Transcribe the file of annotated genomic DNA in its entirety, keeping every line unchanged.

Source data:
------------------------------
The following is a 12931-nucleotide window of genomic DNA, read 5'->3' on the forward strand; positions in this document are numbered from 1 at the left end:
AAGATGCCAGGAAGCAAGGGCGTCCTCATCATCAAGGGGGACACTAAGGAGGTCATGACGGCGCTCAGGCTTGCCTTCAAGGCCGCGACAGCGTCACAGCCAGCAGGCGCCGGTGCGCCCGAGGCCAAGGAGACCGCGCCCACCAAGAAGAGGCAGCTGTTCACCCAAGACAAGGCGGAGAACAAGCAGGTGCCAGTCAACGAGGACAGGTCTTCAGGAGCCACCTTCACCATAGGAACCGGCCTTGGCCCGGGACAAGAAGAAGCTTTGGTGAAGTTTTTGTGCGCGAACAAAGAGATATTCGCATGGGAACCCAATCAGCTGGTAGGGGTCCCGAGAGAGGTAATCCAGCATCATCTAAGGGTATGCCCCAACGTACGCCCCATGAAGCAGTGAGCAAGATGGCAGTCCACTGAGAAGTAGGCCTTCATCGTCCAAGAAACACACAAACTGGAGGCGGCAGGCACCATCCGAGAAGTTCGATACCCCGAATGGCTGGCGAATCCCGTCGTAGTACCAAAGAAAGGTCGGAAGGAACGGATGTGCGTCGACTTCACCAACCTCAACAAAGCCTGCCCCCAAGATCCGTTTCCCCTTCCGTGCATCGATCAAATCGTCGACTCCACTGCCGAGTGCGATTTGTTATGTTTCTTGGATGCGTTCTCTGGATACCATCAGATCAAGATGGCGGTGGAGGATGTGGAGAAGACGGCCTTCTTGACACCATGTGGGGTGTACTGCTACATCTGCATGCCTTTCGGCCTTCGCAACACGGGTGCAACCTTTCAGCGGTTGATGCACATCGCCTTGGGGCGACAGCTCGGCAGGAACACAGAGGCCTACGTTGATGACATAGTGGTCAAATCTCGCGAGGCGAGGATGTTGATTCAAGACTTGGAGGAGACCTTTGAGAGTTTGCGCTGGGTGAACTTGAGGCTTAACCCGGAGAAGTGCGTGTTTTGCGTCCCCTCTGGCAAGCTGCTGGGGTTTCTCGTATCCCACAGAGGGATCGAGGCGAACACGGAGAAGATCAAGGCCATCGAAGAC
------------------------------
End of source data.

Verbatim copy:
The following is a 12931-nucleotide window of genomic DNA, read 5'->3' on the forward strand; positions in this document are numbered from 1 at the left end:
AAGATGCCAGGAAGCAAGGGCGTCCTCATCATCAAGGGGGACACTAAGGAGGTCATGACGGCGCTCAGGCTTGCCTTCAAGGCCGCGACAGCGTCACAGCCAGCAGGCGCCGGTGCGCCCGAGGCCAAGGAGACCGCGCCCACCAAGAAGAGGCAGCTGTTCACCCAAGACAAGGCGGAGAACAAGCAGGTGCCAGTCAACGAGGACAGGTCTTCAGGAGCCACCTTCACCATAGGAACCGGCCTTGGCCCGGGACAAGAAGAAGCTTTGGTGAAGTTTTTGTGCGCGAACAAAGAGATATTCGCATGGGAACCCAATCAGCTGGTAGGGGTCCCGAGAGAGGTAATCCAGCATCATCTAAGGGTATGCCCCAACGTACGCCCCATGAAGCAGTGAGCAAGATGGCAGTCCACTGAGAAGTAGGCCTTCATCGTCCAAGAAACACACAAACTGGAGGCGGCAGGCACCATCCGAGAAGTTCGATACCCCGAATGGCTGGCGAATCCCGTCGTAGTACCAAAGAAAGGTCGGAAGGAACGGATGTGCGTCGACTTCACCAACCTCAACAAAGCCTGCCCCCAAGATCCGTTTCCCCTTCCGTGCATCGATCAAATCGTCGACTCCACTGCCGAGTGCGATTTGTTATGTTTCTTGGATGCGTTCTCTGGATACCATCAGATCAAGATGGCGGTGGAGGATGTGGAGAAGACGGCCTTCTTGACACCATGTGGGGTGTACTGCTACATCTGCATGCCTTTCGGCCTTCGCAACACGGGTGCAACCTTTCAGCGGTTGATGCACATCGCCTTGGGGCGACAGCTCGGCAGGAACACAGAGGCCTACGTTGATGACATAGTGGTCAAATCTCGCGAGGCGAGGATGTTGATTCAAGACTTGGAGGAGACCTTTGAGAGTTTGCGCTGGGTGAACTTGAGGCTTAACCCGGAGAAGTGCGTGTTTTGCGTCCCCTCTGGCAAGCTGCTGGGGTTTCTCGTATCCCACAGAGGGATCGAGGCGAACACGGAGAAGATCAAGGCCATCGAAGAC